Wednesday, April 6, 2011

Guest Commentary: Actuarial Efforts in Cost Control

Rob Lieberthal, PhD
Faculty, Jefferson School of Population Health

Readers of this blog are familiar with my efforts to get members of the Society of Actuaries more engaged in population health. I have also been getting more involved with the Casualty Actuarial Society, which focuses on property and casualty insurance. The casualty actuaries participate in several lines of business that involve healthcare: workers’ compensation insurance, medical malpractice, and auto insurance.

I am used to thinking of medical costs as being in our control as long as we are willing to make hard choices. Researchers have identified countless examples of high and low value medical care. I also know that there is a strong emotional component to medical care. Large employers just don’t want to say no to low value (cost-ineffective) care that their employees want and that other employers are willing to pay for. In my mind, cost control can occur as long as we can change peoples’ attitudes about medical care—a tall order to be sure!

The casualty actuaries I have worked with create models with the assumption that medical spending growth is out of their control—they take the level and growth of spending for any condition as a given. Medical spending growth is a result of outside factors. For example, as standards of care change, a workers’ compensation insurer may have to provide benefits that meet the current standard of medical care, even if it is much more expensive than care that was available at the time the policy was written, an effect called “social inflation.” Casualty actuaries often work on lines of insurance where insurers will be paying claims in 2014 for a contract written in 2011. The long tail of claims means that casualty actuaries have always worried about uncertainty regarding future spending even if they couldn’t affect it.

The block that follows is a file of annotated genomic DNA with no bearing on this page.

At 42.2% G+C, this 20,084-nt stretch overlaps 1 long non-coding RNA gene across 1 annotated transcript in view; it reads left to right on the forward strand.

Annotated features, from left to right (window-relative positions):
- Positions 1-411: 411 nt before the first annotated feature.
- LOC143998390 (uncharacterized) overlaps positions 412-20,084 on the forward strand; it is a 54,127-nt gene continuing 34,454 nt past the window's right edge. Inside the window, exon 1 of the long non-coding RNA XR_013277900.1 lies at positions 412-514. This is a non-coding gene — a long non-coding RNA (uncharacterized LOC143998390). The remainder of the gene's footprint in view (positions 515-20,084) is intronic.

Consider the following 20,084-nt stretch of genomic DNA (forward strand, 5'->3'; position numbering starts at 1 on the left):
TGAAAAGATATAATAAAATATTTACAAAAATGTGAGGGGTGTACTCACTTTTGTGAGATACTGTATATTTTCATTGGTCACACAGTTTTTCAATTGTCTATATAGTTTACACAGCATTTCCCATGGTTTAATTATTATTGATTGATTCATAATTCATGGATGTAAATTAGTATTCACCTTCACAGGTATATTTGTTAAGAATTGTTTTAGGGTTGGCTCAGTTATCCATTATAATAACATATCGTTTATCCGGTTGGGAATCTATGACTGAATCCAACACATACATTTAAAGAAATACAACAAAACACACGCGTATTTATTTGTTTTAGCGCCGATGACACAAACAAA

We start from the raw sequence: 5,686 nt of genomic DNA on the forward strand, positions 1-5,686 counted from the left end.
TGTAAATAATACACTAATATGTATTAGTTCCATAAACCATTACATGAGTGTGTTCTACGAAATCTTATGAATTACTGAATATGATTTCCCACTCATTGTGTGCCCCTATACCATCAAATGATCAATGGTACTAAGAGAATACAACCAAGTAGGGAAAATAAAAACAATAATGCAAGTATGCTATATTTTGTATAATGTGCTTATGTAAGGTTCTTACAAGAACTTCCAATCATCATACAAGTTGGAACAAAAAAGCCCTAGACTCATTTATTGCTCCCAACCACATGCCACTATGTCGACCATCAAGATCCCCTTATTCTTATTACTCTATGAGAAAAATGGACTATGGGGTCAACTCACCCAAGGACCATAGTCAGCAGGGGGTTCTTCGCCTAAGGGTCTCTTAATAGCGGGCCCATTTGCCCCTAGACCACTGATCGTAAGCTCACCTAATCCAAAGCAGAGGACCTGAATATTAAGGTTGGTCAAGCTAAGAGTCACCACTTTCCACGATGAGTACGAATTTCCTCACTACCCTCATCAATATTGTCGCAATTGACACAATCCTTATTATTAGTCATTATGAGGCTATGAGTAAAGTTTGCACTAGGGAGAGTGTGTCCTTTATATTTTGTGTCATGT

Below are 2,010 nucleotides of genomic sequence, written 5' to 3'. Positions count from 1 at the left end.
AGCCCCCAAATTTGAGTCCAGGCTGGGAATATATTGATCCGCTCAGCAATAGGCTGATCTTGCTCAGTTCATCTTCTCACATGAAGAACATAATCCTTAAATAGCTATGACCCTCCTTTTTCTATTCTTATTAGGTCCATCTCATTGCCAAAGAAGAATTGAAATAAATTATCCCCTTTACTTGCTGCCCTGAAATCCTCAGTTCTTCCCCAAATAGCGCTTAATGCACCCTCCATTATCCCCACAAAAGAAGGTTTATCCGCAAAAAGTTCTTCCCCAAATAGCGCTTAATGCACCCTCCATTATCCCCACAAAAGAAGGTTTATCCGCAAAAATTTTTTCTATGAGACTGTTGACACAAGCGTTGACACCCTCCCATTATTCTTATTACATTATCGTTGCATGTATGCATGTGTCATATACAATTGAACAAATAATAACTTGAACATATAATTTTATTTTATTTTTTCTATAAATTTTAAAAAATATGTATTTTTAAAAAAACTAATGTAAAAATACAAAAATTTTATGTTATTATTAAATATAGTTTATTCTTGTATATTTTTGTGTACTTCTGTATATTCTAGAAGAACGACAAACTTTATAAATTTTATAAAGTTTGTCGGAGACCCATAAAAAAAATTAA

Casualty actuaries are now realizing that they have a part to play in bending the cost curve. The Casualty Actuarial Society is engaging in research to figure out how to deal with the cost curve problem through a new Health Economics Working Party. The current goal is to educate their members, but the long-term goal is to “…address behavioral issues of casualty carriers in response to U.S. health care reform.”

The working group is still in its early stages, and I am excited about this new actuarial endeavor. Widespread experimentation in different approaches is the best way to find the solution to our vexing cost curve problem. Local efforts, such as the Camden Coalition of Healthcare Providers and the Special Care Center of Atlantic City, NJ, are examples of different people trying to lead by trying something new. Casualty actuaries have a unique expertise and they manage insured populations that may not have had access to innovative models of care in the past. The decision by casualty actuaries to become more actively involved in health reform is a change for the better.

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